Wisconsin’s status as a politically divided state often puts us in the national spotlight.
Founded in a time of political upheaval and amid the Great Depression, Wisconsin Farmers Union (WFU) was chartered in 1930 by farmers who recognized they were stronger together.
Nearly 400 Wisconsin residents gathered last October at the Monona Terrace Convention Center in Madison for Climate Fast Forward, a participatory conference hosted by the Wisconsin Academy of Sciences, Arts & Letters.
Earlier this year, the nonprofit Milwaukee Water Commons launched a green infrastructure initiative to increase the urban tree canopy in the city’s neighborhoods.
Climate change is real. That’s not news to elders in Wisconsin’s Native American communities. They see it, they feel it, and they are taking action to deal with it.
Wisconsin K-12 schools are playing a vital role in incorporating innovative climate and energy solutions in the state.
The e-mail arrived the afternoon before the event: “CISCO system is down at Hotel Le Méridien in Paris. We need to find another telepresence center.”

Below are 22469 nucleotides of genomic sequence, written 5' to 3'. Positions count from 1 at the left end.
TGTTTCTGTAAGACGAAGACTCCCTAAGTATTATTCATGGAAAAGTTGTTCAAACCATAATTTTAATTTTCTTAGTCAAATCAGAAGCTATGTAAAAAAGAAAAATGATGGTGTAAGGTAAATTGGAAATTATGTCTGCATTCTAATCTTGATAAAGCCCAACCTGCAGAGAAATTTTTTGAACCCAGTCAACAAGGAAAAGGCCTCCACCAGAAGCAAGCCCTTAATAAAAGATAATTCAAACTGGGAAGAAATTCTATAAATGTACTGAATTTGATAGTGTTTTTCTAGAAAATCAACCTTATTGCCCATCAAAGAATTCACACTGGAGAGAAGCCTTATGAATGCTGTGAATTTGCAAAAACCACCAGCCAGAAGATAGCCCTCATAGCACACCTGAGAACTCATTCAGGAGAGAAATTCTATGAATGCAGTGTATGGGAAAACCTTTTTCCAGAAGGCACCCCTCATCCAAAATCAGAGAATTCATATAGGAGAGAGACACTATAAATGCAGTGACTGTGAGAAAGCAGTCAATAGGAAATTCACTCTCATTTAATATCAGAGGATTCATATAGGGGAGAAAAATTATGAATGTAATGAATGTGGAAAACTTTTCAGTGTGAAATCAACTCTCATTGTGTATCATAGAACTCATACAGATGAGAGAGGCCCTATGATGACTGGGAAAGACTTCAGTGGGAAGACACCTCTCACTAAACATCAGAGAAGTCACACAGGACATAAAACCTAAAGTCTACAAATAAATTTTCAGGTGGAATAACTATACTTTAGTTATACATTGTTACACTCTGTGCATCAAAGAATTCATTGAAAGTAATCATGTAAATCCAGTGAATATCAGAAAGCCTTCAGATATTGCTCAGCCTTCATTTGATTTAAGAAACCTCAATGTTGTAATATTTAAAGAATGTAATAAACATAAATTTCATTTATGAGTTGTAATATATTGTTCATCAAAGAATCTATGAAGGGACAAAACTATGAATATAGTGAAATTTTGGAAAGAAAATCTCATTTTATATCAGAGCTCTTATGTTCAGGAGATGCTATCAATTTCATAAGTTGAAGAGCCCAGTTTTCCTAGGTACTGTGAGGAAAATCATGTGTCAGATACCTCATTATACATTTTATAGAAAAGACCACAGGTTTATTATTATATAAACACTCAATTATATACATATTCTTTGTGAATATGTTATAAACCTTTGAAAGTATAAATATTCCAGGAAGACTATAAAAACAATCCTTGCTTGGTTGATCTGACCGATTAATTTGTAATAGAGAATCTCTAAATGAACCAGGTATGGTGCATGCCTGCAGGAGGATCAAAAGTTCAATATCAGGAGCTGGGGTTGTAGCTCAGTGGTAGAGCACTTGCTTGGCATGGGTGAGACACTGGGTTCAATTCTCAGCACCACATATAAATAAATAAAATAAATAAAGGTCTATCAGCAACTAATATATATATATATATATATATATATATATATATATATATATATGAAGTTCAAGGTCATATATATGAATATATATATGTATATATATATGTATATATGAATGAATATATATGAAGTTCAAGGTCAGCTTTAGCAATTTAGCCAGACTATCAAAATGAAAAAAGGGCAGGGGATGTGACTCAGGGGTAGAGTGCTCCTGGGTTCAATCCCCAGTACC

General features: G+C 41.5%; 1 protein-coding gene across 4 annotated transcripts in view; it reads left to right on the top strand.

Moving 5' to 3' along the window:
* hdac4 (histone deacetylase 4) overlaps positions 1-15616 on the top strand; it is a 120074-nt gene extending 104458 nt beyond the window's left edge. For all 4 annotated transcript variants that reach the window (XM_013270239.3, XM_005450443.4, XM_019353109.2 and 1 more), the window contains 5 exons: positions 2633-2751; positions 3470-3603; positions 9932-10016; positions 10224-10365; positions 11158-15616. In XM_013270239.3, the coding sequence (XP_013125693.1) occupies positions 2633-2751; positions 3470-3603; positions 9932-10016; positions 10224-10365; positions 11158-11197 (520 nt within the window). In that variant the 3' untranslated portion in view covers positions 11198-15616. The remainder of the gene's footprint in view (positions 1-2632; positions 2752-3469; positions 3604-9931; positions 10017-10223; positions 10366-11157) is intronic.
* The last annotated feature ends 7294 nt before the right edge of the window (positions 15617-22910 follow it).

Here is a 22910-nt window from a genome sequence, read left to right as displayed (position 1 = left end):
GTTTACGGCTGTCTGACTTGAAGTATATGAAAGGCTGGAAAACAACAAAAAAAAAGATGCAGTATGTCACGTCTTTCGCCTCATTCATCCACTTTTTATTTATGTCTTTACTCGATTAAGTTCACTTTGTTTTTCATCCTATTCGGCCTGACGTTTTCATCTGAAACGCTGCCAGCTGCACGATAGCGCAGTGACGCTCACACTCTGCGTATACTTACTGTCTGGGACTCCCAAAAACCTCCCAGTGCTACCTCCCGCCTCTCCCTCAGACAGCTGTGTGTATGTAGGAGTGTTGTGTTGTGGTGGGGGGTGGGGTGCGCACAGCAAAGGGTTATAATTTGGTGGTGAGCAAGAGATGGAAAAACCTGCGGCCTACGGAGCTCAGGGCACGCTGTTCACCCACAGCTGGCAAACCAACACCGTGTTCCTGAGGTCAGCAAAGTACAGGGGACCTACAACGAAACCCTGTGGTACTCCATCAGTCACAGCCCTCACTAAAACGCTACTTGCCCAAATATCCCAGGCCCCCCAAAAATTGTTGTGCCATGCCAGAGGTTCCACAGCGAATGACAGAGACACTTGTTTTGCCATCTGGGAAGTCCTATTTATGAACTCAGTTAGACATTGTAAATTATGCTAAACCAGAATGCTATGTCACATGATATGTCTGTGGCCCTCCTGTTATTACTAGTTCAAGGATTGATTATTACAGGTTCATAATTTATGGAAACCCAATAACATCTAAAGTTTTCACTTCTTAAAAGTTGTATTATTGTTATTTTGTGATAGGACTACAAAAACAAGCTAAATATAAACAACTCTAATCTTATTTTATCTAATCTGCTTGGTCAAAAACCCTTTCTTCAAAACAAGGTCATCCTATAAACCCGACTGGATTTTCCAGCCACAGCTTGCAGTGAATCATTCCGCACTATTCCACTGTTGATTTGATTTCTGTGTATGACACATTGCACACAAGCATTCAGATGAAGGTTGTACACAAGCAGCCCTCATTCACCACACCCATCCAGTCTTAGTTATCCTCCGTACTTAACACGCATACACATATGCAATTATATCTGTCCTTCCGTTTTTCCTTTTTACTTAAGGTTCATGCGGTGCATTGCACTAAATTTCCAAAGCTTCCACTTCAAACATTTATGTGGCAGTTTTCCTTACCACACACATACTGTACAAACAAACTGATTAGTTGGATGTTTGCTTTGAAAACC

We all know that words have power. But there is an equal amount of power in the absence of words.
Before I joined the Wisconsin Academy staff last fall, I believed it was rare to witness an individual experiencing an epiphany—a profound moment of insight, or the connection of dots that leads to a new way of looking at a problem.
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Wisconsin Academy Offices
1922 University Avenue
Madison, Wisconsin 53726
James Watrous Gallery
3rd Floor, Overture Center for the Arts
201 State Street
Madison, WI 53703
Phone: 608.733.6633 x25